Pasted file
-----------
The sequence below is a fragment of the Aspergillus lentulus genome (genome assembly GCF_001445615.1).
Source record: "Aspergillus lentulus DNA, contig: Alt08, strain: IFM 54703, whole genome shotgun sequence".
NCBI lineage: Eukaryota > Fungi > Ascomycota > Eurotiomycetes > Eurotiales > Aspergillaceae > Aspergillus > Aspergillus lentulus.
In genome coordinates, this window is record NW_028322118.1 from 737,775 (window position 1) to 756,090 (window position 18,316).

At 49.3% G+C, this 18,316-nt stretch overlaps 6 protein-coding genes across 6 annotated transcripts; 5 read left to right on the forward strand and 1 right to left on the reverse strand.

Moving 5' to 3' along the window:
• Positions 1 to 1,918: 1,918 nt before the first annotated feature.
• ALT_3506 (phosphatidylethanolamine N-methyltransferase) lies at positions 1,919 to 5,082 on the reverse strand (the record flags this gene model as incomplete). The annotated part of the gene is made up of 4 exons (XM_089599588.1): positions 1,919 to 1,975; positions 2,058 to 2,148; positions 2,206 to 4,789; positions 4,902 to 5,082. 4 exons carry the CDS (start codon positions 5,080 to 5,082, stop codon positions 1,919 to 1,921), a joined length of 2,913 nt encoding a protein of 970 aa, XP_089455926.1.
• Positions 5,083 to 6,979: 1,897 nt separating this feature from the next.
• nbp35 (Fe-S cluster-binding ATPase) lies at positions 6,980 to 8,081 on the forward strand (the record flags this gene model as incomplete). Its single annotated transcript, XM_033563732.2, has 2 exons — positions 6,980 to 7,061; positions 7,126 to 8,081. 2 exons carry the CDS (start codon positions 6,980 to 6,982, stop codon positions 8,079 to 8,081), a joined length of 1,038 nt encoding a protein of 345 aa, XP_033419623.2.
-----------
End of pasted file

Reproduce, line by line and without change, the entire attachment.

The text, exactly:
The sequence below is a fragment of the Aspergillus lentulus genome (genome assembly GCF_001445615.1).
Source record: "Aspergillus lentulus DNA, contig: Alt08, strain: IFM 54703, whole genome shotgun sequence".
NCBI lineage: Eukaryota > Fungi > Ascomycota > Eurotiomycetes > Eurotiales > Aspergillaceae > Aspergillus > Aspergillus lentulus.
In genome coordinates, this window is record NW_028322118.1 from 737,775 (window position 1) to 756,090 (window position 18,316).

At 49.3% G+C, this 18,316-nt stretch overlaps 6 protein-coding genes across 6 annotated transcripts; 5 read left to right on the forward strand and 1 right to left on the reverse strand.

Moving 5' to 3' along the window:
• Positions 1 to 1,918: 1,918 nt before the first annotated feature.
• ALT_3506 (phosphatidylethanolamine N-methyltransferase) lies at positions 1,919 to 5,082 on the reverse strand (the record flags this gene model as incomplete). The annotated part of the gene is made up of 4 exons (XM_089599588.1): positions 1,919 to 1,975; positions 2,058 to 2,148; positions 2,206 to 4,789; positions 4,902 to 5,082. 4 exons carry the CDS (start codon positions 5,080 to 5,082, stop codon positions 1,919 to 1,921), a joined length of 2,913 nt encoding a protein of 970 aa, XP_089455926.1.
• Positions 5,083 to 6,979: 1,897 nt separating this feature from the next.
• nbp35 (Fe-S cluster-binding ATPase) lies at positions 6,980 to 8,081 on the forward strand (the record flags this gene model as incomplete). Its single annotated transcript, XM_033563732.2, has 2 exons — positions 6,980 to 7,061; positions 7,126 to 8,081. 2 exons carry the CDS (start codon positions 6,980 to 6,982, stop codon positions 8,079 to 8,081), a joined length of 1,038 nt encoding a protein of 345 aa, XP_033419623.2.